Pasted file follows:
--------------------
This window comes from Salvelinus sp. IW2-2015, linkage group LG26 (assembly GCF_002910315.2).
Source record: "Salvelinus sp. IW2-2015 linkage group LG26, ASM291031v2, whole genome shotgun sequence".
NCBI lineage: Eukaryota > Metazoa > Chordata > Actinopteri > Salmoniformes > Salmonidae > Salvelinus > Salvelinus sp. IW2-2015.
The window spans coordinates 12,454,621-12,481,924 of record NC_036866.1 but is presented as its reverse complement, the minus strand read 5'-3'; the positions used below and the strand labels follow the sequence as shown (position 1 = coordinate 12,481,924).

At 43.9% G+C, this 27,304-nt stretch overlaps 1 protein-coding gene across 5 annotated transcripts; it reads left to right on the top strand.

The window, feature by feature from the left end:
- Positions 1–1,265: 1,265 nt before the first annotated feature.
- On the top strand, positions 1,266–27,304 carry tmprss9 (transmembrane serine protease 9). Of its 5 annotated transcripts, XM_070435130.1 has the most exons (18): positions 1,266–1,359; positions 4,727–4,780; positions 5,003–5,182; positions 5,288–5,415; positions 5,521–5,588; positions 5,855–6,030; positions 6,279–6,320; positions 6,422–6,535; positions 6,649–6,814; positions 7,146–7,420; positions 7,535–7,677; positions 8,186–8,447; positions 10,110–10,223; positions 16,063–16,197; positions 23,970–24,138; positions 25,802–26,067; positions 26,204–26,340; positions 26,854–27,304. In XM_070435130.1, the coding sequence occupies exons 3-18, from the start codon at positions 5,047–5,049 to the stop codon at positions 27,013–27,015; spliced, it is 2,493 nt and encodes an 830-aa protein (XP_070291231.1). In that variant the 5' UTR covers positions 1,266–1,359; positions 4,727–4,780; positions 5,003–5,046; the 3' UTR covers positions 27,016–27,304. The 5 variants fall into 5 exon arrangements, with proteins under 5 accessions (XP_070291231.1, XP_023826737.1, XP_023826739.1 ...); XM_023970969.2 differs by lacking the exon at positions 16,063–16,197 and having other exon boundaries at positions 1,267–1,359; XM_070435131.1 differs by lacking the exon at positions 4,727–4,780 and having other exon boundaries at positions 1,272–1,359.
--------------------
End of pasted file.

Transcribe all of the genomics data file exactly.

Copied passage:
This window comes from Salvelinus sp. IW2-2015, linkage group LG26 (assembly GCF_002910315.2).
Source record: "Salvelinus sp. IW2-2015 linkage group LG26, ASM291031v2, whole genome shotgun sequence".
NCBI lineage: Eukaryota > Metazoa > Chordata > Actinopteri > Salmoniformes > Salmonidae > Salvelinus > Salvelinus sp. IW2-2015.
The window spans coordinates 12,454,621-12,481,924 of record NC_036866.1 but is presented as its reverse complement, the minus strand read 5'-3'; the positions used below and the strand labels follow the sequence as shown (position 1 = coordinate 12,481,924).

At 43.9% G+C, this 27,304-nt stretch overlaps 1 protein-coding gene across 5 annotated transcripts; it reads left to right on the top strand.

The window, feature by feature from the left end:
- Positions 1–1,265: 1,265 nt before the first annotated feature.
- On the top strand, positions 1,266–27,304 carry tmprss9 (transmembrane serine protease 9). Of its 5 annotated transcripts, XM_070435130.1 has the most exons (18): positions 1,266–1,359; positions 4,727–4,780; positions 5,003–5,182; positions 5,288–5,415; positions 5,521–5,588; positions 5,855–6,030; positions 6,279–6,320; positions 6,422–6,535; positions 6,649–6,814; positions 7,146–7,420; positions 7,535–7,677; positions 8,186–8,447; positions 10,110–10,223; positions 16,063–16,197; positions 23,970–24,138; positions 25,802–26,067; positions 26,204–26,340; positions 26,854–27,304. In XM_070435130.1, the coding sequence occupies exons 3-18, from the start codon at positions 5,047–5,049 to the stop codon at positions 27,013–27,015; spliced, it is 2,493 nt and encodes an 830-aa protein (XP_070291231.1). In that variant the 5' UTR covers positions 1,266–1,359; positions 4,727–4,780; positions 5,003–5,046; the 3' UTR covers positions 27,016–27,304. The 5 variants fall into 5 exon arrangements, with proteins under 5 accessions (XP_070291231.1, XP_023826737.1, XP_023826739.1 ...); XM_023970969.2 differs by lacking the exon at positions 16,063–16,197 and having other exon boundaries at positions 1,267–1,359; XM_070435131.1 differs by lacking the exon at positions 4,727–4,780 and having other exon boundaries at positions 1,272–1,359.